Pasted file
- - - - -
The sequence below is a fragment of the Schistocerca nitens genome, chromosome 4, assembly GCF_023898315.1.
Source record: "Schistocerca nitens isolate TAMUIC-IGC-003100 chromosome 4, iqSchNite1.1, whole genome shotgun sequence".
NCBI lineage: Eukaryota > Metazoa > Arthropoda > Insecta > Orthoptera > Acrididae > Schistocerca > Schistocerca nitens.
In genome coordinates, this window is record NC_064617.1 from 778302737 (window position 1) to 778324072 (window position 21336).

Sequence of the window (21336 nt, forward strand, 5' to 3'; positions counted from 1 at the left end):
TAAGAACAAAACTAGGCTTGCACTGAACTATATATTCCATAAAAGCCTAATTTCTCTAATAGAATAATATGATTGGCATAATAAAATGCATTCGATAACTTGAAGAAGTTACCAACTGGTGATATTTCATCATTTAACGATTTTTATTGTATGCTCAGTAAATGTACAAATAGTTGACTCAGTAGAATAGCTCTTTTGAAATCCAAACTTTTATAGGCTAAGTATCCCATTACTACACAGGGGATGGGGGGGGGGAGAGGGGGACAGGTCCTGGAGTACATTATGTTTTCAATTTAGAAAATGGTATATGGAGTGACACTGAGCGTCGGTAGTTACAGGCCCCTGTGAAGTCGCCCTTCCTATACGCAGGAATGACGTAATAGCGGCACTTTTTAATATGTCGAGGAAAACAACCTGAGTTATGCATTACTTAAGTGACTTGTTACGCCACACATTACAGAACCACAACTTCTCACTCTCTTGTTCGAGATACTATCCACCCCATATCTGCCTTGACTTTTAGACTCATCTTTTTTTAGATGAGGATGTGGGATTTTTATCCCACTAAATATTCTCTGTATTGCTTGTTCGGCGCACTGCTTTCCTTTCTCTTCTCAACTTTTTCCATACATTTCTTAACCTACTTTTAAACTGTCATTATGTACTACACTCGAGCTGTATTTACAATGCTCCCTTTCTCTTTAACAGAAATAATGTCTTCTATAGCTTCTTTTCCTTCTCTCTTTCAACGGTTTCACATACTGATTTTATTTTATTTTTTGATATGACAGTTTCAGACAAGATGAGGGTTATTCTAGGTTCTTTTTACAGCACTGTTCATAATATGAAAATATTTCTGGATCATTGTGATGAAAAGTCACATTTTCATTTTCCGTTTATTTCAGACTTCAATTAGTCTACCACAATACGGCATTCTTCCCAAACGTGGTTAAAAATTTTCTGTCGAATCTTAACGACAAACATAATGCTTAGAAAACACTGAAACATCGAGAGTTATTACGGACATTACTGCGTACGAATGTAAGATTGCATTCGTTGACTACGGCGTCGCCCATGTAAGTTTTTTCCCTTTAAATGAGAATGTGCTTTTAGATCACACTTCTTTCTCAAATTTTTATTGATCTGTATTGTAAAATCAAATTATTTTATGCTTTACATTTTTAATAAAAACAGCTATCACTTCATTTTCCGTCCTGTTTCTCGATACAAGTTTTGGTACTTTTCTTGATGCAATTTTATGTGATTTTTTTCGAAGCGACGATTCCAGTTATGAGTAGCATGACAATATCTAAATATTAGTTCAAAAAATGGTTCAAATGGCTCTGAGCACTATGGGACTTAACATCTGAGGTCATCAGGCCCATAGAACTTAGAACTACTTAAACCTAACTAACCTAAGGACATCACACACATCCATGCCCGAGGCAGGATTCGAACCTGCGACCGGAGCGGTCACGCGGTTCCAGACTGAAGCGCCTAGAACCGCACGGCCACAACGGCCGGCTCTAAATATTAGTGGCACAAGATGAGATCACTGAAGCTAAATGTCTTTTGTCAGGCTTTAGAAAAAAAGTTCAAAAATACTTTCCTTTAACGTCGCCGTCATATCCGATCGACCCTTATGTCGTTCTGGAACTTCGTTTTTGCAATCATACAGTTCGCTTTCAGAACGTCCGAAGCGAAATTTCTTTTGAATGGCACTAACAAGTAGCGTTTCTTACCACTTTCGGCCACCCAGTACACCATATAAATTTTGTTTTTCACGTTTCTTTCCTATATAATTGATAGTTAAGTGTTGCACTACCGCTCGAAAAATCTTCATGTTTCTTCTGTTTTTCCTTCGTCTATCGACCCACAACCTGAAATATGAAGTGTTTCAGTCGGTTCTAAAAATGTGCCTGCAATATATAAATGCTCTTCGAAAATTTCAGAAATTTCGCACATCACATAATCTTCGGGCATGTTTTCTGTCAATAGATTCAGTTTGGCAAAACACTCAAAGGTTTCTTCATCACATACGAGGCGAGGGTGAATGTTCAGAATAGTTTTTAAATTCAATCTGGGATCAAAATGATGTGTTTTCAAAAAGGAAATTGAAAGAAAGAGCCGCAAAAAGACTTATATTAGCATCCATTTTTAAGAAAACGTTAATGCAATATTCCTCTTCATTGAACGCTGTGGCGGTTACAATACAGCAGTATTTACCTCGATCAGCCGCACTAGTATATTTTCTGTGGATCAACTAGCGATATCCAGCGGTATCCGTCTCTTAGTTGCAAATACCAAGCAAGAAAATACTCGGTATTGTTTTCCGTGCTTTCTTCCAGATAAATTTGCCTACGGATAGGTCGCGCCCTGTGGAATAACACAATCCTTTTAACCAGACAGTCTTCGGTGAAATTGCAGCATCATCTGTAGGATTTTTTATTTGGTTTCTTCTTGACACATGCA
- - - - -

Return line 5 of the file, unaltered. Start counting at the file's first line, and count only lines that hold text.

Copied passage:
Sequence of the window (21336 nt, forward strand, 5' to 3'; positions counted from 1 at the left end):